Trump Flouts NRA, Backs Many Gun Control Measures

In a White House meeting that was telecast live, the president backed many measures opposed by the National Rifle Association, including restricting gun sales for some young adults. The NRA accused him of favoring “bad policy.”

President Trump stunned Republicans on live television Wednesday by embracing gun control and urging lawmakers to resurrect gun safety legislation that has been opposed  by the National Rifle Association and the vast majority of his party, reports the New York Times. The president veered wildly from the NRA playbook in front of giddy Democrats and stone-faced Republicans. He called for legislation that would expand background checks to weapons purchased at gun shows and on the internet, keep guns from mentally ill people, secure schools and restrict gun sales for some young adults. He suggested a conversation on an assault weapons ban, and that police should have the power to seize guns from people who could present a danger without first going to court. “I like taking the guns early,” he said, adding, “Take the guns first, go through due process second.”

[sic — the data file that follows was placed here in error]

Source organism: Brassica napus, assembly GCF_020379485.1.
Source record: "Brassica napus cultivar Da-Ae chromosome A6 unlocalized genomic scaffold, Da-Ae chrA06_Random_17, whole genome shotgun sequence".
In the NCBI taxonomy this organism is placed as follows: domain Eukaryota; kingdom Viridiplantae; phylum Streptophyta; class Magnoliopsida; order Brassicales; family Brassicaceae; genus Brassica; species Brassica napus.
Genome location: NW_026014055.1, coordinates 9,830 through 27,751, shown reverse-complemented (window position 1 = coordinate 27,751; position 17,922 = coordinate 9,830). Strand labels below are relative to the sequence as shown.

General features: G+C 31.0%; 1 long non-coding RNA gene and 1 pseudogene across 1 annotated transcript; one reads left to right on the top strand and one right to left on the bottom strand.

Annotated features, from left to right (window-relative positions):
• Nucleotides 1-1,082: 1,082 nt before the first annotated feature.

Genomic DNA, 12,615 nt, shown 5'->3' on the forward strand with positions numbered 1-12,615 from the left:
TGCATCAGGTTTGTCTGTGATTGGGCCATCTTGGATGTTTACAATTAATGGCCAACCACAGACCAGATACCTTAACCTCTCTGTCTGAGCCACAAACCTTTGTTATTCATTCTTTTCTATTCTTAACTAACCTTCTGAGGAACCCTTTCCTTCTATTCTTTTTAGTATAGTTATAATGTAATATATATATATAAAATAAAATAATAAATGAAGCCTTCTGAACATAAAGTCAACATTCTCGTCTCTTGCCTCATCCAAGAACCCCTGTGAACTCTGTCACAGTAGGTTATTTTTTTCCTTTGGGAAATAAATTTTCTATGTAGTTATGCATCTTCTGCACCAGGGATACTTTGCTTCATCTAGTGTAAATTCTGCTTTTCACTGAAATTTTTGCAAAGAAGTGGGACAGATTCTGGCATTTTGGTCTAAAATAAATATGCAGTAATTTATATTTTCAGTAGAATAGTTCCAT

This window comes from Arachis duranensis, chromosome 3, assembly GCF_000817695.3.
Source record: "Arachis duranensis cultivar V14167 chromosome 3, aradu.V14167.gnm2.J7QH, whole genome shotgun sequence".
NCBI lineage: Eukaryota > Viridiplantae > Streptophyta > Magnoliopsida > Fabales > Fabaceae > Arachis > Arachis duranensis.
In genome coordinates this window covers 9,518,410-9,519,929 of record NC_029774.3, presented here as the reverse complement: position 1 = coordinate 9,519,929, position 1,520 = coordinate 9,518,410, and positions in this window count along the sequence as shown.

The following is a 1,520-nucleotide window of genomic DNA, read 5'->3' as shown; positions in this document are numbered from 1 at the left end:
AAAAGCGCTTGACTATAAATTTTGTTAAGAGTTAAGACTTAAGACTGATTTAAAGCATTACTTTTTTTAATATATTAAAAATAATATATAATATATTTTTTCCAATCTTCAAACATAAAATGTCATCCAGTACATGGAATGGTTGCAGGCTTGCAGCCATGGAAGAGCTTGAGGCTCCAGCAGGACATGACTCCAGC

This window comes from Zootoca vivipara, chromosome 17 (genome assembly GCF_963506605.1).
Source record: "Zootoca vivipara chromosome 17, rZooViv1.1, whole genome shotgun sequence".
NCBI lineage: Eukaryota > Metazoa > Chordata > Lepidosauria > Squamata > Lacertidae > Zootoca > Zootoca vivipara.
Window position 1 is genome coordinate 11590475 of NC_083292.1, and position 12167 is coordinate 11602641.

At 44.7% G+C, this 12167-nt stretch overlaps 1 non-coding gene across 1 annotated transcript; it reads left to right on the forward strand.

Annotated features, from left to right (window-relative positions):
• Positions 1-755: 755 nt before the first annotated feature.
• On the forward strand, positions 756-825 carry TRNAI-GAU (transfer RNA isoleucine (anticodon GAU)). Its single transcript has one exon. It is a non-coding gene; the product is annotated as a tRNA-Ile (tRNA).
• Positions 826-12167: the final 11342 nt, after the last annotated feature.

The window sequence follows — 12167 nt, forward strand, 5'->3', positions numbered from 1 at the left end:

The declarations prompted frantic calls from NRA lobbyists to their allies on Capitol Hill and a statement calling Trump’s ideas “bad policy.” Republicans suggested that they remained opposed to gun control measures. “We’re not ditching any constitutional protections simply because the last person the president talked to today doesn’t like them,” said Sen. Ben Sasse (R-NE). Democrats were skeptical that Trump would follow through. Trump’s suggested reviving a 2013 bill by Senators Joe Manchin (D-WVA) and Patrick Toomey (R-PA) after the shooting at Sandy Hook Elementary School. Polls show solid support for stricter laws, especially after mass shootings. There is also deep disagreement, staunch opposition and growing disenchantment with gun control. Trump’s comments were at odds with his history as a candidate and president who has repeatedly declared his love for the Second Amendment and the NRA, which gave his campaign $30 million.